TONY SALDANHA: Blockchain is the underlying programming, on top of which, cryptocurrency—Bitcoin—has been developed. Let me distinguish the two. Bitcoin is just one little application of blockchain. It is something that most enterprises will shy away from because it is speculative. And I'm not here to preach that companies go out and start trading using Bitcoin, that would be a mistake. Blockchain is, basically think of it as an Excel spreadsheet. It is basically a big, big ledger, in which everybody can put transactions, but none of the cells, none of the values of those transactions, can be messed around with. Can be changed without everybody else saying, "Oh, wait a minute!" You know, "that particular cell was changed." And because of that, it is known to be unhackable. Now, the value of having an underlying platform that is available to the entire world to see, if you have the appropriate kind of authorization, and is known to be secure is obvious, right? Because we know one of the biggest challenges when it comes to technology is somebody changing the values of my data. If you have an underlying platform that's known to be unhackable, that provides a huge competitive advantage for most people. So potential uses of blockchain could be, everything from, let's take a voting mechanism. By the way, blockchain is being used for voting, in places like Dubai for their stock exchange or even Latvia, Lithuania, and Estonia, for their actual people voting processes. But there are more mundane uses of blockchain. You could use blockchain, for example, for intracompany financial transactions, between the companies and both, within companies as well. So instead of having your money, go from your company, to a bank, to another company, what if there was a common platform, where you could actually have the best information, that could not be hacked. That would eliminate the middlemen. That is the promise of blockchain. It has the ability to eliminate the middleperson because everybody has equal access to one version of the truth.
BRIAN BEHLENDORF: One of the real strengths is being able to take these systems that today depend very much on bureaucracy, and paperwork, and very human processes for sure, but processes that get bogged down and actually automate them. And cut the cost of a lot of this, but also by automating them, improve the auditability of them. People pay a lot of money to have third-party auditors come in and make sure that the claims that are in their books are actually real. It's a tremendous burden. And it's why bureaucracy often requires three signatures to do anything interesting. To send a shipping container, for example, from Asia to the United States. About half the cost of that is in the paperwork involved in coordinating between 20 to 30 different organizations for sign-offs from the bill of materials, all the way to the person that's delivered to. If blockchain technology can help us automate these systems, make them more efficient, they may also ensure that we keep the opportunities for fraud and the opportunities for corruption to a minimum. If we make it hard to steal people's land, or to ship illicit product in shipping containers, or simply approving a permit for construction on your home, holding that up for days or months until you pay me an expediter fee—which all too often happens in home remodeling—If we can make these processes a bit more automated more transparent, then I think we can do a lot to improve society.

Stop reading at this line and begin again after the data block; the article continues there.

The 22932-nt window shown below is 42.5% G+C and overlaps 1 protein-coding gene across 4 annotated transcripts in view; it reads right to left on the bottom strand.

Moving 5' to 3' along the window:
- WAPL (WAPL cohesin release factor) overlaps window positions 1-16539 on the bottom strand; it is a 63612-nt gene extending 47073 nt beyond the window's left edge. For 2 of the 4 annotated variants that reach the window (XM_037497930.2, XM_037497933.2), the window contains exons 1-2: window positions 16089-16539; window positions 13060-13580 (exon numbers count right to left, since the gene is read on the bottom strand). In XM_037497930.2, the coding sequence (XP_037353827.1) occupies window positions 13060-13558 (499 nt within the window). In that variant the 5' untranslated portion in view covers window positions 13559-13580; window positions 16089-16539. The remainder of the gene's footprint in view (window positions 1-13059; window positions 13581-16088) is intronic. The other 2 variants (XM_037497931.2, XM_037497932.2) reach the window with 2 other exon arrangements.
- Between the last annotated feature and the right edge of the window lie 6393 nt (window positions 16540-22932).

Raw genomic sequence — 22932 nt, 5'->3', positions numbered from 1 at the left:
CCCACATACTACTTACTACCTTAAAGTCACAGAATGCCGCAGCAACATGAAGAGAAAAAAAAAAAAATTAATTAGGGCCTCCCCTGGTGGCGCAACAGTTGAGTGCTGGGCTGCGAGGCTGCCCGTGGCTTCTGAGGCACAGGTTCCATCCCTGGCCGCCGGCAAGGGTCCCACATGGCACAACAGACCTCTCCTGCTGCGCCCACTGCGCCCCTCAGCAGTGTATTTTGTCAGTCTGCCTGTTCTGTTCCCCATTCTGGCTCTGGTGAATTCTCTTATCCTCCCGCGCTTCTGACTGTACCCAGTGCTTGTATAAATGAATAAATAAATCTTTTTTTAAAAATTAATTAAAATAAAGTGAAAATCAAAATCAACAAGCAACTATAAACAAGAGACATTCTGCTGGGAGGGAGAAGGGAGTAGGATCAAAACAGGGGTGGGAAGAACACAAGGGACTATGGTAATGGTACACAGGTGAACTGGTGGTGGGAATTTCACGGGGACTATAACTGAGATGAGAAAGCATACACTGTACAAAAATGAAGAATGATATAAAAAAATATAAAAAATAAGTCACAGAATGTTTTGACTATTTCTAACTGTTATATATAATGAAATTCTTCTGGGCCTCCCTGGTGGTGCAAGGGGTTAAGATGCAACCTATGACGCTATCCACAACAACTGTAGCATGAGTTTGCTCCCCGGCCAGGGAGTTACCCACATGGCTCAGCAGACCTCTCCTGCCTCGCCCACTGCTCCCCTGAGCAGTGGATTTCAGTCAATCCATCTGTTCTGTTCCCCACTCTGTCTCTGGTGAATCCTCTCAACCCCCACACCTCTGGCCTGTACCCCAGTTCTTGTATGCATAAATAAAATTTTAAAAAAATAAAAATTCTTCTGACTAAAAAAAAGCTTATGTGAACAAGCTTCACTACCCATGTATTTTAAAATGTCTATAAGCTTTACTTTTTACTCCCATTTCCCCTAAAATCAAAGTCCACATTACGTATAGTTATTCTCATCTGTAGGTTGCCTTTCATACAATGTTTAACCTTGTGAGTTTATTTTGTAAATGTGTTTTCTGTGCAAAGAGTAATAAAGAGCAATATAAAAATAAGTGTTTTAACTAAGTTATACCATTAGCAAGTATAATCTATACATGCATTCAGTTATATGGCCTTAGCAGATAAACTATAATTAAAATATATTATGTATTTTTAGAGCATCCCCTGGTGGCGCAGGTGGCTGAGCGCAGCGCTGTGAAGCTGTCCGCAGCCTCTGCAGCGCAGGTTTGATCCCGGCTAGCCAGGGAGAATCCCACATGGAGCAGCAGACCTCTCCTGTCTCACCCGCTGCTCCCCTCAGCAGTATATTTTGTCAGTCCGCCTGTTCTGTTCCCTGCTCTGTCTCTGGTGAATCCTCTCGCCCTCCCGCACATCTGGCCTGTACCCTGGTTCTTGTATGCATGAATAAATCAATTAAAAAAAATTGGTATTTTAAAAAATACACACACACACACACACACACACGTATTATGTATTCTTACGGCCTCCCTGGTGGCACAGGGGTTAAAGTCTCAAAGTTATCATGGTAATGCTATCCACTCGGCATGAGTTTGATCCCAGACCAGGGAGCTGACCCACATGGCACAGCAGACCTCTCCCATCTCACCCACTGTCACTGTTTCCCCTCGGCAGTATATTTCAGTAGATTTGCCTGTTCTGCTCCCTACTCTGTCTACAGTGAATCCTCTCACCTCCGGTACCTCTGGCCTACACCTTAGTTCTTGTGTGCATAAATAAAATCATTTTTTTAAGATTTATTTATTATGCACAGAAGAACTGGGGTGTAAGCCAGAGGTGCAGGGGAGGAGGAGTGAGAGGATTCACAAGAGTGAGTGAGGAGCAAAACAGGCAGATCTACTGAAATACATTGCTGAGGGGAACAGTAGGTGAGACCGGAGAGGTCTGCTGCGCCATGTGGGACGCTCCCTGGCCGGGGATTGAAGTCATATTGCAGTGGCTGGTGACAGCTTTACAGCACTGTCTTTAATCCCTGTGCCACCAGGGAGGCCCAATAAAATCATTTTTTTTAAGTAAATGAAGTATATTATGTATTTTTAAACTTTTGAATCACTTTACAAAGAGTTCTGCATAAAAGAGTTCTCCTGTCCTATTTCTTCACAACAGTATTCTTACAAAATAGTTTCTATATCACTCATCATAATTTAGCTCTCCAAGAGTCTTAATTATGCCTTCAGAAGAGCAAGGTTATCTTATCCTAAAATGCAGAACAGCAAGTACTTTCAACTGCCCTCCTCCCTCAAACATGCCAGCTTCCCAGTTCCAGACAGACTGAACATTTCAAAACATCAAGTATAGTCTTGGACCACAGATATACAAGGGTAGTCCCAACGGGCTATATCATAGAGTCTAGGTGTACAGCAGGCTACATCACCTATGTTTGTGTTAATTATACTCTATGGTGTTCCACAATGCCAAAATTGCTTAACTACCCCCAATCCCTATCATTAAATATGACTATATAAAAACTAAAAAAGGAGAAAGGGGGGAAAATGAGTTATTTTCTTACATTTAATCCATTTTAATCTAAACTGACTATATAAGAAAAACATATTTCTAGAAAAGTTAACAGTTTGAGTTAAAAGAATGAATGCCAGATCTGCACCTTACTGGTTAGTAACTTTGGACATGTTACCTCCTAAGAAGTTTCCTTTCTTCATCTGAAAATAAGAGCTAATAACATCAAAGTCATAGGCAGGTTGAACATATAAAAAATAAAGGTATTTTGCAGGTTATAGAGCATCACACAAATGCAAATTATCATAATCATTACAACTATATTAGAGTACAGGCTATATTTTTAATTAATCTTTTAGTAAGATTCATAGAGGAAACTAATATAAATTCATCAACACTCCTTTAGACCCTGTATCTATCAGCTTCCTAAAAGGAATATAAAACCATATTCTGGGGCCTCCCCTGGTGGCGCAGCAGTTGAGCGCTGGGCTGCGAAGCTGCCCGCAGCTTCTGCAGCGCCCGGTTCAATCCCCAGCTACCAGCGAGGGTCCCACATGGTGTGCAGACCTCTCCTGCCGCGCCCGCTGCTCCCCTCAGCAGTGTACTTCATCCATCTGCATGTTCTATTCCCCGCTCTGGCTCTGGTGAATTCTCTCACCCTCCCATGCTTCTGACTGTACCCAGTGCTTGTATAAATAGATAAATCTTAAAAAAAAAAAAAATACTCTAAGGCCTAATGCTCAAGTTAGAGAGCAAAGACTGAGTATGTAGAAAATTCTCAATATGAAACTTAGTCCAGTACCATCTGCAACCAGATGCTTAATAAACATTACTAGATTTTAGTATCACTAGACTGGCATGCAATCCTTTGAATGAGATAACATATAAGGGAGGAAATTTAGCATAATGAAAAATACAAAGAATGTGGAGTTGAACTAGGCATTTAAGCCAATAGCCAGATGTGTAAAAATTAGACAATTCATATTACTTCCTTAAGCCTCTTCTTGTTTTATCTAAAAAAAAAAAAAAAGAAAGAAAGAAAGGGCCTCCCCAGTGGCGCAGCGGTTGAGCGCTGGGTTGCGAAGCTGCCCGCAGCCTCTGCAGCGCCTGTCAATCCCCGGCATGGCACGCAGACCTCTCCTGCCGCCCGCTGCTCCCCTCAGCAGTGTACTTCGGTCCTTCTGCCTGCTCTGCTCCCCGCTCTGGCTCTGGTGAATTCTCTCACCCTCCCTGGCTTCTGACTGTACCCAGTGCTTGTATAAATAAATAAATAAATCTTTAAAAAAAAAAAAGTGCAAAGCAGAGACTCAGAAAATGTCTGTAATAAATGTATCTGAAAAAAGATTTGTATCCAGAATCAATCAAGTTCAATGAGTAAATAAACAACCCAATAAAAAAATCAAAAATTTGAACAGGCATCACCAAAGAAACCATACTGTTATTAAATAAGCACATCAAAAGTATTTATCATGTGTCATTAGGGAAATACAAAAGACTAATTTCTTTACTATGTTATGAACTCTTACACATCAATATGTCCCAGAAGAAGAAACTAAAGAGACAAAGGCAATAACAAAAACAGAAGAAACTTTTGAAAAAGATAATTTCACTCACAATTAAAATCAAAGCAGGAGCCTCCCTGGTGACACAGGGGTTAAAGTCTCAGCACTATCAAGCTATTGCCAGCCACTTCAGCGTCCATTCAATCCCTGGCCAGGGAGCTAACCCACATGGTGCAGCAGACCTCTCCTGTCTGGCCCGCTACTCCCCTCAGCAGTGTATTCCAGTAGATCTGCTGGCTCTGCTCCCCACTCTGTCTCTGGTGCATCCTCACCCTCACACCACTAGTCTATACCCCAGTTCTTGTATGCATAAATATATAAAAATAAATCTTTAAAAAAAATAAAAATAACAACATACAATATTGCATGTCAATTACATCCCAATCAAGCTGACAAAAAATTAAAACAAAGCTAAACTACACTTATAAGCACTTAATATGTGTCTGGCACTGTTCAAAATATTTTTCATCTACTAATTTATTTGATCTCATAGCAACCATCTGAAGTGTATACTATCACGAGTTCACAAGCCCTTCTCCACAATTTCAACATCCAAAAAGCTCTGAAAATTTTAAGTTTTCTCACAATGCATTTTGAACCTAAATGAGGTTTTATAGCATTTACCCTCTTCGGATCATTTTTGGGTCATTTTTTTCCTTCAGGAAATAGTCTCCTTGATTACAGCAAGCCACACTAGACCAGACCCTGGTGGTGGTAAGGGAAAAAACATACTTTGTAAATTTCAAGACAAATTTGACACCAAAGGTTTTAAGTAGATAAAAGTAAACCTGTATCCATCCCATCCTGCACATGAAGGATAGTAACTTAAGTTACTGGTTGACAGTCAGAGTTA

ELAD GIL: Some people are talking about the web three, or internet three, and how all infrastructure is gonna flip over to decentralized, cryptocurrency-based systems. I'm much more skeptical about that, at least in the short run. In part because centralized systems tend to be dramatically more efficient than decentralized systems. In other words, if you look at the costs of running a centralized system, it's much lower. You have bargaining power around the underlying hardware. You have economies of scale in terms of how you deploy it and where you place it. And also just running these systems is much simpler, if you have a centralized approach.
BEHLENDORF: Every use case I could give you around where blockchain technology is applicable, you could always come back to me as a technologist and say, "Wouldn't this be more efficient, faster, cheaper to do as a central database? Isn't somebody just gonna pull a Google or pull an Amazon, and build a central database to track all the fish supply, catches and shipping, you know, this or that?" And the answer is always yes, that it is more efficient and cheaper, but it's also expensive when you think about the cost of having politically, and from a business perspective, having a central actor in a marketplace. Many marketplaces simply don't want that. The banks of the world don't want one big bank at the center. People who care about their land title care about, worry about the corruptibility of the land title office. In certain countries that's a big issue. Blockchain technology allows us to build the same kind of systems, but in a world where we don't want to or we can't trust central actors. And, that's hard to wrap your head around, especially because everyone believes they can be trusted, right? Hey, if I'm the center of the market, you can trust me. What do you mean you can't? It feels like a very personal affront perhaps even to say that but it's essential, I think, to realize you can't really grow your market beyond those who can really trust you, if that's your business model. So that's, I think, hard for people, for some people to get the conceptual model around, just like it might've been hard in 1993 to understand what it means to send email to somebody at the other side of the planet, or to buy a television or buy a car through a website. You would've been told you were crazy to think that people would be doing that in 1993. Now we kind of take it almost for granted. So, these are the challenges, but I see many people addressing these challenges.